Q&A: March for Our Lives co-founder Cameron Kasky on the state of politics, how people talk about tragedy

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Cameron Kasky, March for Our Lives co-founder: “I’ve met pretty much more than 60 percent of the people currently holding office in Senate and the House and they’re all just fakes. They’re all so fake, even the ones I like. It’s just such a performance.”

Peter Loganbill, Collegian news editor: “What do you mean by ‘like’ when you say that?”

Kasky: “The candidates that I think should keep their offices. A lot of them are just fake. I mean, I can’t stand the Democratic or Republican establishments, I think both parties are just dragging this country down because they’re allowing no room for people to run for office on their own platforms and bring new ideas to the table. They just want the same thing the whole time so they can control everybody.”

Loganbill: “Do you think there is a reason to keep talking about [the Parkland shooting] in a certain sense, or what’s your idea there?”

Kasky: “I think people need to hear about what happens to people if they’re going to connect with an issue. I think a lot of people need to watch the glorified, exploitative garbage that’s centered around mass shootings to care, but I also think on the other hand, people just watch it and they’re like, ‘Woah, that’s so bad,’ and then they tweet out a hashtag, and that’s what they do. And then, we’re going nowhere.

It’s really crazy just how much people will watch a school shooting the way that they would watch a TV show. And then when it’s out of the media cycle, it’s almost as though the season’s over. And then the next mass shooting, there’s another season. Sandy Hook was a season, people watched it, and they were like, ‘Oh, my God,’ and then nothing happened.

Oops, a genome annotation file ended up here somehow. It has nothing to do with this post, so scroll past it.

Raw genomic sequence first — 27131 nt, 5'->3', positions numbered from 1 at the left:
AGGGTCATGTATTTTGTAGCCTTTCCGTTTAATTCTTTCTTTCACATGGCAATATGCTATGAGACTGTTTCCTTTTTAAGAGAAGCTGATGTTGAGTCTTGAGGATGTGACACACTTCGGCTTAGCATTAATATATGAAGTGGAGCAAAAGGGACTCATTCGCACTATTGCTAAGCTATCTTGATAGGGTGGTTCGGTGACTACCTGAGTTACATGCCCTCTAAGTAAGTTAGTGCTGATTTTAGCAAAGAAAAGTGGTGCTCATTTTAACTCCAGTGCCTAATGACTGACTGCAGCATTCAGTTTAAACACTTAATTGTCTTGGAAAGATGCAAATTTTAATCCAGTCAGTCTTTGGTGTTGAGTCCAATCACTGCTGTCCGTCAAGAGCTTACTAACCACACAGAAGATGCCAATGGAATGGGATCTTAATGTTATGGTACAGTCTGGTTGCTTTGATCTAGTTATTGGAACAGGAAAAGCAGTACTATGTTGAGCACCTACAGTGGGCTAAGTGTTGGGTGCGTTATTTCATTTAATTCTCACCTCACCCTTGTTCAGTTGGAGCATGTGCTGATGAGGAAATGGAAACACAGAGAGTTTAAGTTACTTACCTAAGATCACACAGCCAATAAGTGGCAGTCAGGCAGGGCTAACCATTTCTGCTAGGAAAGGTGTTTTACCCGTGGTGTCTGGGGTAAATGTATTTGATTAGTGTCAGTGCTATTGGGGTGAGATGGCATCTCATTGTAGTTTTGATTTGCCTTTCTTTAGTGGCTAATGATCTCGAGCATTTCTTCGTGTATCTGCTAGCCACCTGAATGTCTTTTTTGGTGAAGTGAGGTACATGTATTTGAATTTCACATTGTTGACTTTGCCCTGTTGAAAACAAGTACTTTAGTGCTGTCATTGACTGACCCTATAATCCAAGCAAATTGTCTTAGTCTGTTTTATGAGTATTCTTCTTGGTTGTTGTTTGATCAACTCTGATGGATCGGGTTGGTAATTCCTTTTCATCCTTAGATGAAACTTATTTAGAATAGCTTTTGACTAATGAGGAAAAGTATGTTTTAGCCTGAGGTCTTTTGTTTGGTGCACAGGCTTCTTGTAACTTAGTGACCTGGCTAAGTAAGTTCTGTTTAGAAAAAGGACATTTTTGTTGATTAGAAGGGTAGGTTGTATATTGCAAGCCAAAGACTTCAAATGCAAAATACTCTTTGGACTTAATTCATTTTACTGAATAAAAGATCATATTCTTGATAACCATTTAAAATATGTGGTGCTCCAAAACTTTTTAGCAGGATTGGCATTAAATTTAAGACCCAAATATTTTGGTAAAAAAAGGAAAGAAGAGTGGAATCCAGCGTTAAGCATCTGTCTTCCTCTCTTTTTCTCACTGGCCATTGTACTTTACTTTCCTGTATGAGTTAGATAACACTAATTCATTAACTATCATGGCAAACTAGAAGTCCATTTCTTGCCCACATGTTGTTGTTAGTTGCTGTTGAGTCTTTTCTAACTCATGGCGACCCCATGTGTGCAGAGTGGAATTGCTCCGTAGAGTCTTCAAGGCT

Vegas was a very short season, it was like an EP, and people watched it and they’re like, ‘Oh, my God.’ Parkland happened, ‘Oh, my God.’ Santa Fe happens, people didn’t even care about that one.”

Loganbill: “Do you like the way that you’re living now and how much you’re traveling and everything you’re doing?”

Kasky: “No, but to a certain extent, I’ve got to hustle. I’m 19, there’s, you know, I’m only going to be able to live like this for so long. And right now it’s the best way for me to feel like I’m doing something. I don’t like being stagnant. I definitely wish I could travel less, but I just can’t turn certain things down.

There’s certain things I need to do to be able to work. It’s expensive to live in the city. I, you know, my family doesn’t have very much money. I have to go out and work my ass off, you know? And that’s rewarding. It is. It’s nice to fall asleep knowing that you did something that day. But on the other hand, I’d love it if there was more time to sleep.”

Interested in hearing more about Cameron Kasky’s activism? Check out the “Collegian Kultivate” podcast on Spotify, Apple Podcasts or wherever you get your podcasts.

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I'm Pete Loganbill and I'm the News Editor for the Collegian and host of the Collegian Kultivate podcast! I spent two years at Johnson County Community College, and I am now a senior in Public Relations at K-State. I believe constant communication leads to progress, no matter how difficult a comment may be for me or anyone to hear. Contact me at ploganbill@kstatecollegian.com.